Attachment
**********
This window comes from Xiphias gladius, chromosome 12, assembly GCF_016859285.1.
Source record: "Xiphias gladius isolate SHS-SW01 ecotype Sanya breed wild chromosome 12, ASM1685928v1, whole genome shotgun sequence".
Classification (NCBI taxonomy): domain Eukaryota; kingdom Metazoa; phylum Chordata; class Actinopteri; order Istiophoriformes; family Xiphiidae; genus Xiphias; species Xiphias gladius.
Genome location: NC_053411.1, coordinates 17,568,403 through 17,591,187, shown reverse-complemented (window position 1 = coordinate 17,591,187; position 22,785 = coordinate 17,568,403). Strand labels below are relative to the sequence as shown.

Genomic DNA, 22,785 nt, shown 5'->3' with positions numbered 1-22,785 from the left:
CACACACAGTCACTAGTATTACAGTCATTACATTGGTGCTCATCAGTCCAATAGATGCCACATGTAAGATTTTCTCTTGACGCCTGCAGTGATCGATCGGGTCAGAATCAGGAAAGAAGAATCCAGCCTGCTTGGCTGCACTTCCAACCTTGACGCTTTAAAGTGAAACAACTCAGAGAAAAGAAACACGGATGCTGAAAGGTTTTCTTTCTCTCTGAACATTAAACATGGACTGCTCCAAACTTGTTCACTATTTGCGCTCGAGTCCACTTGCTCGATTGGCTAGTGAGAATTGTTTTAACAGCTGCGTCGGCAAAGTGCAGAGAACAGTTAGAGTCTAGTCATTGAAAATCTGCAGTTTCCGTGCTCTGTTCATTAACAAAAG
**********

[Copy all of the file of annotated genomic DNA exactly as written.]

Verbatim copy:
This window comes from Xiphias gladius, chromosome 12, assembly GCF_016859285.1.
Source record: "Xiphias gladius isolate SHS-SW01 ecotype Sanya breed wild chromosome 12, ASM1685928v1, whole genome shotgun sequence".
Classification (NCBI taxonomy): domain Eukaryota; kingdom Metazoa; phylum Chordata; class Actinopteri; order Istiophoriformes; family Xiphiidae; genus Xiphias; species Xiphias gladius.
Genome location: NC_053411.1, coordinates 17,568,403 through 17,591,187, shown reverse-complemented (window position 1 = coordinate 17,591,187; position 22,785 = coordinate 17,568,403). Strand labels below are relative to the sequence as shown.

Genomic DNA, 22,785 nt, shown 5'->3' with positions numbered 1-22,785 from the left:
CACACACAGTCACTAGTATTACAGTCATTACATTGGTGCTCATCAGTCCAATAGATGCCACATGTAAGATTTTCTCTTGACGCCTGCAGTGATCGATCGGGTCAGAATCAGGAAAGAAGAATCCAGCCTGCTTGGCTGCACTTCCAACCTTGACGCTTTAAAGTGAAACAACTCAGAGAAAAGAAACACGGATGCTGAAAGGTTTTCTTTCTCTCTGAACATTAAACATGGACTGCTCCAAACTTGTTCACTATTTGCGCTCGAGTCCACTTGCTCGATTGGCTAGTGAGAATTGTTTTAACAGCTGCGTCGGCAAAGTGCAGAGAACAGTTAGAGTCTAGTCATTGAAAATCTGCAGTTTCCGTGCTCTGTTCATTAACAAAAG